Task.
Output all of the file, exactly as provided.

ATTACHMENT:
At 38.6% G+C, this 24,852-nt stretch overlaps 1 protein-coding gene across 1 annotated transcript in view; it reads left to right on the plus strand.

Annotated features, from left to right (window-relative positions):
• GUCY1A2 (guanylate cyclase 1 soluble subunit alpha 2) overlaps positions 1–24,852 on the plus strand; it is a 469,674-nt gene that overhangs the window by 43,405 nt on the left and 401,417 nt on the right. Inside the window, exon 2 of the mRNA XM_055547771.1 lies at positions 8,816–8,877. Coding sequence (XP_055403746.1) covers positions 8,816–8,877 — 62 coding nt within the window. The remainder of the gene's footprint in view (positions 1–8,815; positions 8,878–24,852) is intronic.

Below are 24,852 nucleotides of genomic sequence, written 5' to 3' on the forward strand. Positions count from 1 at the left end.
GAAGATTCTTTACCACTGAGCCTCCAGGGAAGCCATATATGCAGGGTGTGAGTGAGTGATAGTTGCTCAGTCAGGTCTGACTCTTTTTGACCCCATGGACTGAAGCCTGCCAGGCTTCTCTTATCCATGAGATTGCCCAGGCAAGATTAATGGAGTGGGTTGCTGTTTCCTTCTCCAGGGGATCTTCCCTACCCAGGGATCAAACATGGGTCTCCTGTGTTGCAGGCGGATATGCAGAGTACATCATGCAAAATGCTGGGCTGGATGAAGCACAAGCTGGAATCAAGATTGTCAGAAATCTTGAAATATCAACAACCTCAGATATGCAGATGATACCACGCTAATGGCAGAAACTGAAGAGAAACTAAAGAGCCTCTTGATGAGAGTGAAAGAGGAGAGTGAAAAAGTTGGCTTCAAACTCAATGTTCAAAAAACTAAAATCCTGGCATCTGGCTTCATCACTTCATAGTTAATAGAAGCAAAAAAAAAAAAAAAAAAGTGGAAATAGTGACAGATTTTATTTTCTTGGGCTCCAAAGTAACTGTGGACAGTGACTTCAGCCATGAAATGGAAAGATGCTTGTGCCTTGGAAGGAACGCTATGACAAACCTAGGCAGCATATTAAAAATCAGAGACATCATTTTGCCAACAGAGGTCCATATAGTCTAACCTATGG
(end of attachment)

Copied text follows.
At 38.6% G+C, this 24,852-nt stretch overlaps 1 protein-coding gene across 1 annotated transcript in view; it reads left to right on the plus strand.

Annotated features, from left to right (window-relative positions):
• GUCY1A2 (guanylate cyclase 1 soluble subunit alpha 2) overlaps positions 1–24,852 on the plus strand; it is a 469,674-nt gene that overhangs the window by 43,405 nt on the left and 401,417 nt on the right. Inside the window, exon 2 of the mRNA XM_055547771.1 lies at positions 8,816–8,877. Coding sequence (XP_055403746.1) covers positions 8,816–8,877 — 62 coding nt within the window. The remainder of the gene's footprint in view (positions 1–8,815; positions 8,878–24,852) is intronic.

Below are 24,852 nucleotides of genomic sequence, written 5' to 3' on the forward strand. Positions count from 1 at the left end.
GAAGATTCTTTACCACTGAGCCTCCAGGGAAGCCATATATGCAGGGTGTGAGTGAGTGATAGTTGCTCAGTCAGGTCTGACTCTTTTTGACCCCATGGACTGAAGCCTGCCAGGCTTCTCTTATCCATGAGATTGCCCAGGCAAGATTAATGGAGTGGGTTGCTGTTTCCTTCTCCAGGGGATCTTCCCTACCCAGGGATCAAACATGGGTCTCCTGTGTTGCAGGCGGATATGCAGAGTACATCATGCAAAATGCTGGGCTGGATGAAGCACAAGCTGGAATCAAGATTGTCAGAAATCTTGAAATATCAACAACCTCAGATATGCAGATGATACCACGCTAATGGCAGAAACTGAAGAGAAACTAAAGAGCCTCTTGATGAGAGTGAAAGAGGAGAGTGAAAAAGTTGGCTTCAAACTCAATGTTCAAAAAACTAAAATCCTGGCATCTGGCTTCATCACTTCATAGTTAATAGAAGCAAAAAAAAAAAAAAAAAAGTGGAAATAGTGACAGATTTTATTTTCTTGGGCTCCAAAGTAACTGTGGACAGTGACTTCAGCCATGAAATGGAAAGATGCTTGTGCCTTGGAAGGAACGCTATGACAAACCTAGGCAGCATATTAAAAATCAGAGACATCATTTTGCCAACAGAGGTCCATATAGTCTAACCTATGG